What happens? The incorporated fibers (e.g., carbon fibers) act initially as crack-stoppers and further progression of the crack needs more energy and therefore more stress. The Young's Modulus of the composite is now lower due to the fact that new "inner surfaces" are generated by the cracks. Further loading the composite will lead to the initial failure of individual fiber filaments and yarns with toughening effects like fiber bridging, disbonding from the matrix material and finally very important fiber pull-out effects.

These effects give the composite a "quasi-plastic" failure behavior leading to non-catastrophic failure. Indeed, this depends on the fiber-layout within the composite, i.e., unidirectional layout compared to a 0/90 or 0/45/90/45/0 layout. Composite science is a very complex area and a lot of work has been done in the past 20 years to understand the micromechanical aspects of damage, both static and/or dynamic. Reliability of composites, metals and especially ceramics is governed by the laws of crack growth covered in the science and technology of fracture mechanics, again both static and dynamic. Understanding these laws and applying them correctly, combined with the knowledge of environmental aging, is the basis for their use in the aviation industry.

Known Failure Modes

When an aircraft changes from low temperature, high altitude operation (cruise) to a low level, low altitude condition (landing), the low pressure inside the composite material with microscopic cracking will draw in air, which will accumulate water inside due to condensation created by the cold interior. With a return to high altitude, low temperature operation, the water will freeze inside and NOT be expelled on landing even after the water returns to a liquid state. With repeated cycles of low pressure, low temperature operation to areas of high humidity and high pressure, water can accumulate inside a composite material, which has voids in which air can enter. Eventually, water will accumulate in these voids until its freezing will cause material separations (loss of strength) within a composite assembly. Enough of these microscopic (internal and unseen) separations and operational cycles may lead to complete failure of the composite assembly during "normal" operation.

"Airbus will be taking an abundance of caution," company spokesperson Clay McConnell said, after disclosing that more than 400 A310 and A300-600 aircraft worldwide will be inspected over the next few weeks. "A310 and A300-600s have identical rudders so there will be visual inspections and tap aural tests carried out to detect any hidden flaws."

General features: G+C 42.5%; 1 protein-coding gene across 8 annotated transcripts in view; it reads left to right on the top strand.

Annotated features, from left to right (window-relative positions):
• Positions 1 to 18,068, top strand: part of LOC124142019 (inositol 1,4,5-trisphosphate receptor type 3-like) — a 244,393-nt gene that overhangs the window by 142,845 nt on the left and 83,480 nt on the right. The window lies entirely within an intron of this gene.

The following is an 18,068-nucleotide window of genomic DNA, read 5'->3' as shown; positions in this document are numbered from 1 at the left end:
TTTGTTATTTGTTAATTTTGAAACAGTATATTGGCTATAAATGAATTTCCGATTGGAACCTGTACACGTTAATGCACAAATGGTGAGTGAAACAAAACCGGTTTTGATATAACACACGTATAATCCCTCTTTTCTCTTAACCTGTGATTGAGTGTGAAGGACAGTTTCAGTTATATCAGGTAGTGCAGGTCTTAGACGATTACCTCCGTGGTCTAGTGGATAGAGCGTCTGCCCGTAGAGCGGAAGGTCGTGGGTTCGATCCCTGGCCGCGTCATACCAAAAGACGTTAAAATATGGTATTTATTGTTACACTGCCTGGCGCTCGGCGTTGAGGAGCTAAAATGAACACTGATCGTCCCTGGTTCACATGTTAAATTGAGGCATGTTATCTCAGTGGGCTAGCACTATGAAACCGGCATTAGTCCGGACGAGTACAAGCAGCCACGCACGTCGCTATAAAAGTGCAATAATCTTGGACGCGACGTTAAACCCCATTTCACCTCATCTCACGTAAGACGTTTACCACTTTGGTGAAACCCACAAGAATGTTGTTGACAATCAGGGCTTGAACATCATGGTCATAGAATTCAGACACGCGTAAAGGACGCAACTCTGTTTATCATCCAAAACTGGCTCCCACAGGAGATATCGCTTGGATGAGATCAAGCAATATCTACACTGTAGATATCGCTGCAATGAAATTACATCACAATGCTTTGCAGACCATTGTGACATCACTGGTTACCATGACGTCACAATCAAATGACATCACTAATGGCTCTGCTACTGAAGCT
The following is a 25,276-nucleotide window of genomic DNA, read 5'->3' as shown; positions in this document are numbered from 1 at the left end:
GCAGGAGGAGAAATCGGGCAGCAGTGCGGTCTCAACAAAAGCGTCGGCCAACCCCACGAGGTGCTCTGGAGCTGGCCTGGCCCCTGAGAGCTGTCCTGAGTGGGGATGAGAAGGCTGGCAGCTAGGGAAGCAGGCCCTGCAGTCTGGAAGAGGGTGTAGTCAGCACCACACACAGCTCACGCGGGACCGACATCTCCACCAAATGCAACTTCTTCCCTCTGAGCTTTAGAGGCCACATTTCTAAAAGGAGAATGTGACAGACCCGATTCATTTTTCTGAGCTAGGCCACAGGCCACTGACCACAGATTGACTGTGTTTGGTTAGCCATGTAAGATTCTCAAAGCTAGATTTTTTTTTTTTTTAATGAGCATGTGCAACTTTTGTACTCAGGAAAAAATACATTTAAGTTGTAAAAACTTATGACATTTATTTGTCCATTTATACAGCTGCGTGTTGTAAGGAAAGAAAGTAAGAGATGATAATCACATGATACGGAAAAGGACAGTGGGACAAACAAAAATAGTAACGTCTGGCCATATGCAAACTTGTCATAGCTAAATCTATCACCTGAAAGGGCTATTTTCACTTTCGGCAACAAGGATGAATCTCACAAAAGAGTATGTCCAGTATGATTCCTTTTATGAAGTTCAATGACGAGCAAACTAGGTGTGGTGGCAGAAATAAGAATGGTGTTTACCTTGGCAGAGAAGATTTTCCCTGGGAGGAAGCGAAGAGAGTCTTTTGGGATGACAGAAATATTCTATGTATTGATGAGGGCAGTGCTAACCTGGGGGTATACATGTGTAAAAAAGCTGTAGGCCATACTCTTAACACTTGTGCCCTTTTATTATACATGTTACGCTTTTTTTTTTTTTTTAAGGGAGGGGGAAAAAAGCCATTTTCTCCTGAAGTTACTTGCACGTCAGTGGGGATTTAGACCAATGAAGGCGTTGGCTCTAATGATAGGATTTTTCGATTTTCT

Marc Fernandez, senior investigator with Canada's Transportation Safety Board, said that the TSB will be removing the fin off the incident A310 in Cuba and shipping it to Airbus in Germany.

BA Concorde Rudder Failures

  • Nov. 27, 2002: New York flight loses part of lower rudder.
  • Oct. 8, 1998: Part of lower rudder detaches off Newfoundland.
  • March 21, 1992: Large section of upper rudder lost at twice speed of sound.
  • Jan. 4, 1991: Portion of upper rudder separates during London -- New York flight.
  • April 12, 1989: Part of upper rudder detaches at 44,000 feet.

Source: UK AAIB

Hookes Law

The principle that the stress applied to stretch or compress a body is proportional to the strain or to the change in length thus produced, so long as the limit of elasticity of the body is not exceeded.

Source: http://www.answers.com/topic/hooke-s-law

Young's Modulus

Within the limits of elasticity, the ratio of the linear stress to the linear strain is termed the modulus of elasticity, or Young's Modulus, and may be written Young's Modulus, or E = (Stress/Strain). It is this property that determines how much a bar will sag under its own weight or under a loading when used as a beam within its limit of proportionality.

Source: metals.about.com/od/metalterminology/l/bldefyoungsmodu.htm